As college admissions become more competitive, some families with means seem to be turning to underhanded methods of getting their kids into schools. For instance, the wealthy parents involved in the Varsity Blues admissions scandal earlier this year were charged with fraudulently boosting their children’s applications by obtaining fake athletics profiles and getting ringers to take their kids’ standardized tests, among other things. The parents at the elite D.C. private high school Sidwell Friends spread rumors about other students so their children might seem better in comparison. Now a new scheme described by ProPublica and The Wall Street Journal involves families seemingly machinating to get an unfair leg up in paying for a coveted seat at a university.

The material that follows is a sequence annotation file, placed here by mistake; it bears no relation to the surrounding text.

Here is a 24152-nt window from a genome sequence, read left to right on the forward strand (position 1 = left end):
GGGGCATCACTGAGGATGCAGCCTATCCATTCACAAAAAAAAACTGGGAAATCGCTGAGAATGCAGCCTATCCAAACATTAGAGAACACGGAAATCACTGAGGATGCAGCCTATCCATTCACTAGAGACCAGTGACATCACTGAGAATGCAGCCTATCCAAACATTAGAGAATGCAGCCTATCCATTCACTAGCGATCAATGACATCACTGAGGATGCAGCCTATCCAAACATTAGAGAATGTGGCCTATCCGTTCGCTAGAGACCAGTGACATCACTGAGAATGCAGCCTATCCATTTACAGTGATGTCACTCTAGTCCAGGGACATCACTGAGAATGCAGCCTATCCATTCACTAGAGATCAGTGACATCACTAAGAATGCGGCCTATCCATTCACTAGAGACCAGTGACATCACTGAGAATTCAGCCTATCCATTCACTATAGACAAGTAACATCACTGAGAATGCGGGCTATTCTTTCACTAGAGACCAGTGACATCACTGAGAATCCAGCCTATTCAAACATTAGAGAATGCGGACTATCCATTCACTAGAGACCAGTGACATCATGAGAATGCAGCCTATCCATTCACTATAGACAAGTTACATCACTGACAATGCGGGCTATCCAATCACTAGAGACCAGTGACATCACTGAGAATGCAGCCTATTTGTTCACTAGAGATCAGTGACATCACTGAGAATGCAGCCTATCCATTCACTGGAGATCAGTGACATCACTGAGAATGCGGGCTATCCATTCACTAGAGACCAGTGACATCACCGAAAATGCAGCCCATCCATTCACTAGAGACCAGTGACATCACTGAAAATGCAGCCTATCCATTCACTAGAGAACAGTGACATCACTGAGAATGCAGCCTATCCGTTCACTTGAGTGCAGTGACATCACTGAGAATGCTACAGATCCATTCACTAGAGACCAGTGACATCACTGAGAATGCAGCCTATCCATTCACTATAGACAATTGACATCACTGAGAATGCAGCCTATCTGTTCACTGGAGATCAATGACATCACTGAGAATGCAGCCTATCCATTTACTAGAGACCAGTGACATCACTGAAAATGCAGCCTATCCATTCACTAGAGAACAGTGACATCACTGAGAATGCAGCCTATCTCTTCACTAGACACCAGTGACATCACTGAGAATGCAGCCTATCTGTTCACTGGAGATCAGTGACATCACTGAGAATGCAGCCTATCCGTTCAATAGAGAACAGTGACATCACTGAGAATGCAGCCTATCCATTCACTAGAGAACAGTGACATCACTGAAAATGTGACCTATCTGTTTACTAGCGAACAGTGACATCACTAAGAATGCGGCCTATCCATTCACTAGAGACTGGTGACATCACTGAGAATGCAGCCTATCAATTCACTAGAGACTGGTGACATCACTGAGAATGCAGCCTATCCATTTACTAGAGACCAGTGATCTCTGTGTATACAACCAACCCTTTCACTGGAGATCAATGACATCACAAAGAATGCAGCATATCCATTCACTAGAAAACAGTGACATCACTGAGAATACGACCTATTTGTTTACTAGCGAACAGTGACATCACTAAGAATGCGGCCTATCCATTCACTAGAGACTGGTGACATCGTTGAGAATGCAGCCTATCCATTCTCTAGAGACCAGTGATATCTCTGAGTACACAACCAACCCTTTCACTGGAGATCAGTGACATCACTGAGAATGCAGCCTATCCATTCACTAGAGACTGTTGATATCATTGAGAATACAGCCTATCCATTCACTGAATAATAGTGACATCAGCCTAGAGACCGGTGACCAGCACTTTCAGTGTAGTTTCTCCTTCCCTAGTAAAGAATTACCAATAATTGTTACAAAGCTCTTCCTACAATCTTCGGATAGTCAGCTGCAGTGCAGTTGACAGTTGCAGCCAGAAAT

Yesterday, ProPublica and The Wall Street Journal reported on the legal—though ethically dubious—practice of parents in the Chicago suburbs turning over guardianship of their teenage children, typically in their junior or senior year of high school, to less well-off friends or relatives so that the children would qualify for need-based financial aid to help pay for college.
There are several reasons students might have a legitimate need to declare independence from their parents. Perhaps a student’s home situation was so fraught that she no longer lives with or receive financial support from her parents; perhaps she has entered entered the foster-care system, or is a ward of the courts. None of those things were the case in the instances ProPublica and the Journal reported on. As Andy Borst, the director of undergraduate admissions at the University of Illinois at Urbana-Champaign, told ProPublica about the scheme happening at his university: “Wealthy families are manipulating the financial aid process to be eligible for financial aid they would not be otherwise eligible for. They are taking away opportunities from families that really need it.”